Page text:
Anne-Mari Parkkinen (MBA ‘08) is a Supply Chain Analyst at Sonic Manufacturing Technologies.
A career in Supply Chain is not often on the minds of people that are starting an MBA program. I didn’t have a clear view of what I wanted to major when I applied. During a two-day orientation for international students at GGU, the line for the Supply Chain program table not as long as the others—only because people like me did not know much about it. When I got to the table and met program chair Richard Dawe, I began to discover that the Supply Chain career would the right fit for me.
I don’t consider myself a ‘math person.’ I like the fact that much of my job requires human judgment and making a proper interpretation of data.
What is Supply chain?
The Supply Chain includes everything that happens from raw material to the end product in a customer’s hand. This includes many things such as procurement and logistics — getting the right products or services to where they need to be. All companies are complex, and if their employees only think about the end product, it may be more expensive to get it to the customer in the long run. Everyone talks about product price in terms of Supply Chain, but it includes logistics and dealing with manufacturers and choosing the best one that can deliver the part ASAP. There are various roles in the field such a logistics expert, Supply Chain analyst (as I am), or Supply Chain manager just to mention a few.
Because Supply Chain is so important to a company’s bottom line, more people need to take advantage of opportunities in the field. Every type of company needs logistics or supply chain professional, and there are many vacancies. There is also a trend of manufacturing returning to the U.S. which will increase demand. Supply Chain is also a very good field to enter because it relates to all industries.
— Supply and Demand Chain Executive Magazine (2016)
Why I Like It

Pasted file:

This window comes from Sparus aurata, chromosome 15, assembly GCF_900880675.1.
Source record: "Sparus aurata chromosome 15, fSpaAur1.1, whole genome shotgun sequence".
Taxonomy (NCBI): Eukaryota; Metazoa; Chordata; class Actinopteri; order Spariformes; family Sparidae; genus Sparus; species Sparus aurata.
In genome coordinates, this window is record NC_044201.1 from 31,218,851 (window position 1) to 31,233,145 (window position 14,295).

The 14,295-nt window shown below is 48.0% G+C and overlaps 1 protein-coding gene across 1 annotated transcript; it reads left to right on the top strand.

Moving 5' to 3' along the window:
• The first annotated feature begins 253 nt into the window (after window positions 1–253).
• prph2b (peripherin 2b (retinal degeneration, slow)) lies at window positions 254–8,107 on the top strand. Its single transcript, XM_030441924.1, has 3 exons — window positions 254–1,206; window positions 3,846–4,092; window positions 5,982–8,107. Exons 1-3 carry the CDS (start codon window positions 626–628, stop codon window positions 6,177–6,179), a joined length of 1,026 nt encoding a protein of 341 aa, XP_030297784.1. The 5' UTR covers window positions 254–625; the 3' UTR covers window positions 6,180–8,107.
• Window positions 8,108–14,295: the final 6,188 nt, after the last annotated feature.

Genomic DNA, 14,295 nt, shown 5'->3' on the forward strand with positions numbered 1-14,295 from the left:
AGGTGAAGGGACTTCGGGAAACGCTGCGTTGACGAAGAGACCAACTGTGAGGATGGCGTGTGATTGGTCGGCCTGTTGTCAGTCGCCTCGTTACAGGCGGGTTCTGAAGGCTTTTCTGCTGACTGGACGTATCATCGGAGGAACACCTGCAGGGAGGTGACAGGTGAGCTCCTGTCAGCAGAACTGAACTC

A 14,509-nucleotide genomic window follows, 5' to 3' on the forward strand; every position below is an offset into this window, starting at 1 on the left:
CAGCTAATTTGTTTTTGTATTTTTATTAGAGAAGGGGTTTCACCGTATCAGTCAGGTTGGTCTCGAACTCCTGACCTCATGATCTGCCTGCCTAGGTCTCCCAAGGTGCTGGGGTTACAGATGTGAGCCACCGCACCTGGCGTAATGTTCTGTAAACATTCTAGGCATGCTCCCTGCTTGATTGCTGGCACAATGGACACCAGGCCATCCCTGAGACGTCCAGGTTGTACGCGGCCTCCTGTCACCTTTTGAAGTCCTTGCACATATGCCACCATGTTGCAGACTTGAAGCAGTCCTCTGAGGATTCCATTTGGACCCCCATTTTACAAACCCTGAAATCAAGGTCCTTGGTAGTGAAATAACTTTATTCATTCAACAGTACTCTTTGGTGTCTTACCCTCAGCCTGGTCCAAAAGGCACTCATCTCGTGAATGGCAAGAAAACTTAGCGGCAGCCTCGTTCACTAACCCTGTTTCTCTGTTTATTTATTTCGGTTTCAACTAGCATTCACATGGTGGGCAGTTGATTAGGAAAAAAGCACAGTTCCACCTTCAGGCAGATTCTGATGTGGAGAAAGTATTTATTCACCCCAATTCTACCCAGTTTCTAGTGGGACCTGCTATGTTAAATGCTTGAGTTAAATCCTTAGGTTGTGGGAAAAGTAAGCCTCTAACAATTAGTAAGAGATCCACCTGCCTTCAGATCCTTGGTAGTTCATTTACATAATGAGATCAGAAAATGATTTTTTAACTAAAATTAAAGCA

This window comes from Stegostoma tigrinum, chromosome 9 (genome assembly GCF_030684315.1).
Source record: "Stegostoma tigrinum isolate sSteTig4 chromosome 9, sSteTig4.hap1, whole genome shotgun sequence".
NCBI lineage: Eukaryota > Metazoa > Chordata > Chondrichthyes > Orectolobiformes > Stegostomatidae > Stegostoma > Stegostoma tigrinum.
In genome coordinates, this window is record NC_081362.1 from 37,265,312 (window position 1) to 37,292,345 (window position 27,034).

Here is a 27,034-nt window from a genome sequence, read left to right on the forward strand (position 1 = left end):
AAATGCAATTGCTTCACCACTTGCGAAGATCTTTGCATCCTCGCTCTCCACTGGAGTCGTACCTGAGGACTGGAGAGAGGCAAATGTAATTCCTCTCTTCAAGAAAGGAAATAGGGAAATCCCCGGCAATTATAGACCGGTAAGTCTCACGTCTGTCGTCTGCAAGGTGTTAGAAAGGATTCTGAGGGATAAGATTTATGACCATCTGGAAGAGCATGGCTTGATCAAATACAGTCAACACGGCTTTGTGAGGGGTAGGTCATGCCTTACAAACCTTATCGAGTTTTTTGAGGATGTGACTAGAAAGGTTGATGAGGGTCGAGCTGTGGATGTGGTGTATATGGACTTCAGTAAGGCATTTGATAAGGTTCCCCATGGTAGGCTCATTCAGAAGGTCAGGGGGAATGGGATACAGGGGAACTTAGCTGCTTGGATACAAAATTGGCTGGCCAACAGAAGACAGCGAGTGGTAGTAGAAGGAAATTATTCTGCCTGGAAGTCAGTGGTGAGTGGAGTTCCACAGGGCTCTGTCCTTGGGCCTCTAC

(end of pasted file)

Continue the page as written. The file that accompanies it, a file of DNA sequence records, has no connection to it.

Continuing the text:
Supply Chain jobs can be surprisingly rewarding. This career fits my love of research and solving logical puzzles. Supply Chain is not a mathematical discipline, and I don’t consider myself a “math person.” I like the fact that much of my job requires human judgment and making a proper interpretation of data—how to sort it and decide what the most important factors are. I enjoy doing the research to help me come to my conclusions. Another part of what I love about my job is getting to find out about every physical aspect of a product and learn what makes it work.
My Experience at Golden Gate University
I got an MBA from GGU with a field of study that included Operations, Supply Chain Management, International Logistics, and Project Management. Here is what I liked most about my experience:
- The faculty teach from their real-world experience
- Many fellow students were working adults, which gave me more insights into the supply chain and its wider business context.
- The education is actually relevant to what I need in my job today.
- Classes are very interactive and conversational. We are problem solving all the time rather than hearing lectures.
I really enjoyed studying in GGU and would absolutely recommend it to everyone who is thinking about pursuing their career with MBA.